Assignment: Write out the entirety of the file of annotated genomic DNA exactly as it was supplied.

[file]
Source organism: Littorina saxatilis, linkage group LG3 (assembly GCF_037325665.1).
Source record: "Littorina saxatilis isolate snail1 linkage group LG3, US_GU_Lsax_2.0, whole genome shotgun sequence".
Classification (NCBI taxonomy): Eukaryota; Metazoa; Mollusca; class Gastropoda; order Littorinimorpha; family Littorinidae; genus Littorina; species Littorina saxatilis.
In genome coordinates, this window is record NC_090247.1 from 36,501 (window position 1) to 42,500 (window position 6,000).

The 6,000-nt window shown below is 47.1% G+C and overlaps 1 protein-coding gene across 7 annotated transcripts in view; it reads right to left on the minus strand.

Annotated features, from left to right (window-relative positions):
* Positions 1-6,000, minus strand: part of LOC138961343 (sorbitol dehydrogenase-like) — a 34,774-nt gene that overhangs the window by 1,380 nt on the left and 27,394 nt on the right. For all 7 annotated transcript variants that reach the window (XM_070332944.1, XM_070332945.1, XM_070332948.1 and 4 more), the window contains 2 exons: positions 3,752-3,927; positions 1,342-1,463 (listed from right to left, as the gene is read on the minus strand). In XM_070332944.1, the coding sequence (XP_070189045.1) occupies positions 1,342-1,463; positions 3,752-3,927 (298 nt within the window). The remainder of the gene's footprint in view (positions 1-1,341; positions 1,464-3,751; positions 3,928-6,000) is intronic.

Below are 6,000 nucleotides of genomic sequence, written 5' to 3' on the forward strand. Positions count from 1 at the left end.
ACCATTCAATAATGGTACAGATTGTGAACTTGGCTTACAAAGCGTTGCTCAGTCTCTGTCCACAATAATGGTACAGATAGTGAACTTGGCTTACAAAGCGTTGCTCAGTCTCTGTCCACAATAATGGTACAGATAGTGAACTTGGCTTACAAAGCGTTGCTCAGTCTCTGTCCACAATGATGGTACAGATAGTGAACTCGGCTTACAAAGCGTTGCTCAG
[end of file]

Source organism: Littorina saxatilis, linkage group LG3 (assembly GCF_037325665.1).
Source record: "Littorina saxatilis isolate snail1 linkage group LG3, US_GU_Lsax_2.0, whole genome shotgun sequence".
Classification (NCBI taxonomy): Eukaryota; Metazoa; Mollusca; class Gastropoda; order Littorinimorpha; family Littorinidae; genus Littorina; species Littorina saxatilis.
In genome coordinates, this window is record NC_090247.1 from 36,501 (window position 1) to 42,500 (window position 6,000).

The 6,000-nt window shown below is 47.1% G+C and overlaps 1 protein-coding gene across 7 annotated transcripts in view; it reads right to left on the minus strand.

Annotated features, from left to right (window-relative positions):
* Positions 1-6,000, minus strand: part of LOC138961343 (sorbitol dehydrogenase-like) — a 34,774-nt gene that overhangs the window by 1,380 nt on the left and 27,394 nt on the right. For all 7 annotated transcript variants that reach the window (XM_070332944.1, XM_070332945.1, XM_070332948.1 and 4 more), the window contains 2 exons: positions 3,752-3,927; positions 1,342-1,463 (listed from right to left, as the gene is read on the minus strand). In XM_070332944.1, the coding sequence (XP_070189045.1) occupies positions 1,342-1,463; positions 3,752-3,927 (298 nt within the window). The remainder of the gene's footprint in view (positions 1-1,341; positions 1,464-3,751; positions 3,928-6,000) is intronic.

Below are 6,000 nucleotides of genomic sequence, written 5' to 3' on the forward strand. Positions count from 1 at the left end.
ACCATTCAATAATGGTACAGATTGTGAACTTGGCTTACAAAGCGTTGCTCAGTCTCTGTCCACAATAATGGTACAGATAGTGAACTTGGCTTACAAAGCGTTGCTCAGTCTCTGTCCACAATAATGGTACAGATAGTGAACTTGGCTTACAAAGCGTTGCTCAGTCTCTGTCCACAATGATGGTACAGATAGTGAACTCGGCTTACAAAGCGTTGCTCAG